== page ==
RUNX1 prevents oestrogen-mediated AXIN1 suppression and beta-catenin activation in ER-positive breast cancer.

Nat Commun
Publication Year: 
Nyam-Osor Chimge
Gillian H Little
Sanjeev K Baniwal
Helty Adisetiyo
Ying Xie
Tian Zhang
Andie O'Laughlin
Zhi Y Liu
Peaches Ulrich
Anthony Martin
Paulette Mhawech-Fauceglia
Matthew J Ellis
Debu Tripathy
Susan Groshen
Chengyu Liang
Zhe Li
Dustin E Schones
Baruch Frenkel
PubMed link: 
Public Summary: 
Nearly two-thirds of all breast cancer tumors are estrogen receptor-positive (ER+), yet much remains to be learned about mechanisms underlying disease progression. Three high-throughput sequencing studies of tumor DNA were recently published in the journal Nature (2012), with the hope that they disclose novel targetable disease mechanisms. All three studies reported on recurrent mutations in a gene called RUNX1. However, these studies did not address mechanisms underlying the implied RUNX1-mediated suppression of ER+ breast cancer. By depleting mammary epithelial cells of RUNX1 in cell culture and mouse models, Chimge et al. demonstrate that RUNX1 and estrogens combinatorially regulate the AXIN1 gene, so that AXIN1 protein, a central tumor-suppression hub, goes astray when RUNX1 is lost in breast cancer cells, specifically those with activated ER. Chimge et al. also demonstrate that deregulated AXIN1 in ER+ breast cancer unleashes expression of the oncogenic protein ß-catenin. Further pursuing mechanisms downstream of ß-catenin, Chimge et al. discovered that consequences of ß-catenin deregulation in ER+ breast cancer are completely different from those previously reported in colon and other cancers. Most notably, RUNX1-loss in ER+ breast cancer leads to mitotic deregulation associated with increased ß–catenin levels in the centrosome, an organelle that controls chromosomal segregation during cell division. In summary, recent observations of RUNX1 mutations in tumor biopsies lead Chimge et al. to the discovery that estrogens drive breast cancer by suppressing AXIN1, leading to the unleashing of ß-catenin, which itself deregulates cell cycle control through previously unknown mechanisms. Such estrogen-driven breast carcinogenesis is normally prevented by RUNX1. Upon loss of RUNX1, which occurs according to Chimge et al. in as much as 40% of ER+ breast cancer patients, a carcinogenic mechanism is activated, which can be prevented, at least in part, but targeting AXIN1.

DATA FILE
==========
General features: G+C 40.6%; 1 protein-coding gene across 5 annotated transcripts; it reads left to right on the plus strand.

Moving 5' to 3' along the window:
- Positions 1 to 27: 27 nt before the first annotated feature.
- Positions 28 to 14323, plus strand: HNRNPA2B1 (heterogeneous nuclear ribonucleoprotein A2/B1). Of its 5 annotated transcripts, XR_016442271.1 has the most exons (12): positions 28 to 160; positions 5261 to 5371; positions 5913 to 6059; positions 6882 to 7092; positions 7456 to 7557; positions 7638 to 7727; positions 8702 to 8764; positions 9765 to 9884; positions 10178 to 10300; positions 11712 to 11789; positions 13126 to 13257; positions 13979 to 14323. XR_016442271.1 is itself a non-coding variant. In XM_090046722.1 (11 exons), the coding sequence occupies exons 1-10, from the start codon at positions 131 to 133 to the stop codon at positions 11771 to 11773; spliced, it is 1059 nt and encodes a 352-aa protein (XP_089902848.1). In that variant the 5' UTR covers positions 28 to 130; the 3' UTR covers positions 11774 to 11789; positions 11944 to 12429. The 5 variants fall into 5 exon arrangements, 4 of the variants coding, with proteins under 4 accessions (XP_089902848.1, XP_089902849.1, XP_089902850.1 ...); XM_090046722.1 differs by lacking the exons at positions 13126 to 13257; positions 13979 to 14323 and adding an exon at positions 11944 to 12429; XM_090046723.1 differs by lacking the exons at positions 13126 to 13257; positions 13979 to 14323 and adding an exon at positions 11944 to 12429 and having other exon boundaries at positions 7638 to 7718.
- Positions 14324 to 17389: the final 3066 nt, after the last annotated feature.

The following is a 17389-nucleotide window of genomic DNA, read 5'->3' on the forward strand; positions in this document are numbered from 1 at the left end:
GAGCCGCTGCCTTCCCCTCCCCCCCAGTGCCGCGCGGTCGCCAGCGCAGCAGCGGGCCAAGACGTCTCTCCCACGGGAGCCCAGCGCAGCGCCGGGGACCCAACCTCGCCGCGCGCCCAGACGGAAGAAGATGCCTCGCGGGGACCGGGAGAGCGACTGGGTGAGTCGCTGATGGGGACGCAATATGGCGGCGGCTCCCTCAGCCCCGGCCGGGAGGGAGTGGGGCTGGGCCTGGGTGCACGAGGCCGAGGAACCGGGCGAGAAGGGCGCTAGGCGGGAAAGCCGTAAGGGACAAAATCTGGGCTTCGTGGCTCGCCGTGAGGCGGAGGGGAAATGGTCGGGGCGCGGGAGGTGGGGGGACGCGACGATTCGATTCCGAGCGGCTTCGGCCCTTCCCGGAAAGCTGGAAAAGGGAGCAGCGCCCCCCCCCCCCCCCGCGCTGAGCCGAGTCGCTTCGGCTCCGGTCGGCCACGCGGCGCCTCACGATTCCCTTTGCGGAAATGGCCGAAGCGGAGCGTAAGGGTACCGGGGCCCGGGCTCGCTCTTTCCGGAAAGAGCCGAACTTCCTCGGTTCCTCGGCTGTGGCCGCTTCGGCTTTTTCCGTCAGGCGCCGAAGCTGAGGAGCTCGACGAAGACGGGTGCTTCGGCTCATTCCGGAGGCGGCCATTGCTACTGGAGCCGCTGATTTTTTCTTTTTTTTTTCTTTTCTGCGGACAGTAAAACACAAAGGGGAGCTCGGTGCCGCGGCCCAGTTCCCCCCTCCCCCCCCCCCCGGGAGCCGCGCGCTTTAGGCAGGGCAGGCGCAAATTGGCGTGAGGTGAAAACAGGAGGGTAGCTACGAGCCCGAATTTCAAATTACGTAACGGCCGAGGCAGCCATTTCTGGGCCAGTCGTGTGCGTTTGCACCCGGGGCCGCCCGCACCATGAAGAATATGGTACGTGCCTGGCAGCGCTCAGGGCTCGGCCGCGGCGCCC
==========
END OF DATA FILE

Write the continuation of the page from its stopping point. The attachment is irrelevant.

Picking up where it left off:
Scientific Abstract: 
Recent high-throughput studies revealed recurrent RUNX1 mutations in breast cancer, specifically in oestrogen receptor-positive (ER(+)) tumours. However, mechanisms underlying the implied RUNX1-mediated tumour suppression remain elusive. Here, by depleting mammary epithelial cells of RUNX1 in vivo and in vitro, we demonstrate combinatorial regulation of AXIN1 by RUNX1 and oestrogen. RUNX1 and ER occupy adjacent elements in AXIN1's second intron, and RUNX1 antagonizes oestrogen-mediated AXIN1 suppression. Accordingly, RNA-seq and immunohistochemical analyses demonstrate an ER-dependent correlation between RUNX1 and AXIN1 in tumour biopsies. RUNX1 loss in ER(+) mammary epithelial cells increases beta-catenin, deregulates mitosis and stimulates cell proliferation and expression of stem cell markers. However, it does not stimulate LEF/TCF, c-Myc or CCND1, and it does not accelerate G1/S cell cycle phase transition. Finally, RUNX1 loss-mediated deregulation of beta-catenin and mitosis is ameliorated by AXIN1 stabilization in vitro, highlighting AXIN1 as a potential target for the management of ER(+) breast cancer.